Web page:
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Rebuilt Or Remanufactured Engine

Rebuilt or Remanufactured Engine – Understanding the Ramifications of Your Choice

OCTOBER 9, 2013 By Powertrain Pro

 

While today’s vehicles are made to last longer than ever (with less maintenance, too), that doesn’t mean they’ll last forever. Eventually, wear and tear will cripple major vehicle components, including the engine. Other factors can cause premature engine failure as well – lack of proper maintenance, serious accidents that damage the engine, and numerous others can leave you in the lurch. Regardless of why your original engine is now on the way out, you need a replacement to keep you on the road. You have two primary choices – a rebuilt engine or a remanufactured engine.

Rebuilt Engines – Good, but not best

If you’re on a limited budget, you might compare prices between a rebuilt engine and a remanufactured engine and decide that rebuilt is the way to go. It is more affordable, it’s true. Well, it’s more affordable in the immediate future, but the situation over the long-term might be very different. A rebuilt engine will get you back on the road for less, but chances are good that you’re not going to stay on the road as long.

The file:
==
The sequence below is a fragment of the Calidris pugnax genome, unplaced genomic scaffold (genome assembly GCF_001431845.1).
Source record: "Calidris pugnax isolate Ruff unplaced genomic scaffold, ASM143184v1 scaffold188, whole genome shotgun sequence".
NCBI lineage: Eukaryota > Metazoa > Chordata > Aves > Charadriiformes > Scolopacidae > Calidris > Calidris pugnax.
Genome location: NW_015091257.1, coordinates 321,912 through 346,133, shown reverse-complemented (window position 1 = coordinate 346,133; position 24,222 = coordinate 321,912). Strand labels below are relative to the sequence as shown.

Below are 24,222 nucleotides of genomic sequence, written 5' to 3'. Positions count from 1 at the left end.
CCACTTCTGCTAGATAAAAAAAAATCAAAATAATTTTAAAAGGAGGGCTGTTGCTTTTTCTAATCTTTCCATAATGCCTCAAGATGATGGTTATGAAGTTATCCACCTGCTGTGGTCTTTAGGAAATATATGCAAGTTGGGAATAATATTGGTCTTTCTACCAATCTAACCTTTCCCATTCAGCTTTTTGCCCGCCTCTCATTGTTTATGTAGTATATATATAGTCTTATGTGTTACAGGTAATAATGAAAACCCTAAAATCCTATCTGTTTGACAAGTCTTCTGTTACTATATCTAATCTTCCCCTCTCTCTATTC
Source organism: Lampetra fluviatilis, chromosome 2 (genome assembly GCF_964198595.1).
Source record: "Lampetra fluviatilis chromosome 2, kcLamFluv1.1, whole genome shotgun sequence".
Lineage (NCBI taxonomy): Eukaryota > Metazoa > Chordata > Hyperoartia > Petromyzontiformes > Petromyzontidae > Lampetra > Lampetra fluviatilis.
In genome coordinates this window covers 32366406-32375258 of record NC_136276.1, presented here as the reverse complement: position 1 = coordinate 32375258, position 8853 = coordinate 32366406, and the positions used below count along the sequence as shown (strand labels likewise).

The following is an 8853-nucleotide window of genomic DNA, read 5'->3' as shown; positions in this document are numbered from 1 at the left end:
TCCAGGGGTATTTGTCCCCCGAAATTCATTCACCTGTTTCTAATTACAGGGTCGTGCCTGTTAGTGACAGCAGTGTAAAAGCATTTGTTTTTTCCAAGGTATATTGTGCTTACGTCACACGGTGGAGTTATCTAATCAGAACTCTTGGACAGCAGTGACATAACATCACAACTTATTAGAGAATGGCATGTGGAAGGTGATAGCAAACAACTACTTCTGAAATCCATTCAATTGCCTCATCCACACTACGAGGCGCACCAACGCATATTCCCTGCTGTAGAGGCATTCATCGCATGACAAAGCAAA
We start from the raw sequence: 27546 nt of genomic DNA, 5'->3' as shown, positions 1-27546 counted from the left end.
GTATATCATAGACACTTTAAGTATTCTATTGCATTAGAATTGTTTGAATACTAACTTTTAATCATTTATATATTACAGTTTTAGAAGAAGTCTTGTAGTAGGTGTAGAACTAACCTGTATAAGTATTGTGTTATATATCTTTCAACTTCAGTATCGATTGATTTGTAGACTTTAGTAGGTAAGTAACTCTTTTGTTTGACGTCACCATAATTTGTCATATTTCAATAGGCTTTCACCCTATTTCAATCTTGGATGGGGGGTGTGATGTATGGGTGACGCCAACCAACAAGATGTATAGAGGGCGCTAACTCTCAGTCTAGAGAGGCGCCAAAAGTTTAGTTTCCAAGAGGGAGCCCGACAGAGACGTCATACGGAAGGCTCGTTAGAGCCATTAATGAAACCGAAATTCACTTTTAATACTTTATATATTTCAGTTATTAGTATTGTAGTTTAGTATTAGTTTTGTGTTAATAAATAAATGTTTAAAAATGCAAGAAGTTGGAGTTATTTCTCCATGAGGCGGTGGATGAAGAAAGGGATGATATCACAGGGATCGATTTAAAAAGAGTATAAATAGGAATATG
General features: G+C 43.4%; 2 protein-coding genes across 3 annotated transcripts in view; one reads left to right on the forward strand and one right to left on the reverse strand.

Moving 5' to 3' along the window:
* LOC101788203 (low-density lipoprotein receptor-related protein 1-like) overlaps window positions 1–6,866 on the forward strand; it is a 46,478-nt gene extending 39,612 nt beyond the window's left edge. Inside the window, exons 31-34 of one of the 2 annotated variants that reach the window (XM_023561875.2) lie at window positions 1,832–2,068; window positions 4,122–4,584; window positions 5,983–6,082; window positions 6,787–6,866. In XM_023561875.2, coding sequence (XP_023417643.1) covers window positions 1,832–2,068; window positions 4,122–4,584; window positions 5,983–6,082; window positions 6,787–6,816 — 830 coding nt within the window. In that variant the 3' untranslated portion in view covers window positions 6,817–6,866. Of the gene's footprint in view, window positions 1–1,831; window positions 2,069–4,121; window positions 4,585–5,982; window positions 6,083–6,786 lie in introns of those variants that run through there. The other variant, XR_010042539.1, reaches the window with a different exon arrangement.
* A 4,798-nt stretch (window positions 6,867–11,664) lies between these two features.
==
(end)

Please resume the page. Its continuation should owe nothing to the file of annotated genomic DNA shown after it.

Rebuilt engines won’t last as long as a remanufactured engine. So, that lower price tag is more than a little misleading. After all, paying for a replacement now, and then paying for another in just a few thousand miles doubles your costs. On the other hand, a remanufactured engine will last far, far longer, so you actually get to maximize your investment.

Why the Lifespan Difference?

Why is a rebuilt engine not as long lasting as a remanufactured engine? The truth of the matter can be found in the names – rebuilt and remanufactured. Rebuilt engines are exactly what they sound like. They’re disassembled, the failed components are replaced, and then they’re put back together once more. That means any old parts that haven’t already failed are still in place, and it means that no resurfacing or re-engineering has taken place. It’s a process that can take place almost anywhere, even in your own garage.

A remanufactured engine, on the other hand, is something different. The process takes place in a manufacturing plant, under computer guidance. All the surfaces are cleaned, resurfaced, and put back into OEM specs. All the failed components are replaced, and all the worn components are replaced – it’s essentially a new engine inside a used case. It’s as close as you can get to a “new” transmission.

With a rebuilt transmission, you have a tremendous number of components still in operation with wear and tear, and even possibly with flaws that will eventually compromise performance. A rebuilt transmission is just one step up from a used transmission. Often, rebuilding is no more than applying a Band-Aid to the problem. It solves the immediate issue, but it does nothing about potential issues that might arise in the future.

If you’re seeking the longest lasting solution to your transmission woes, a remanufactured transmission is simply the best choice.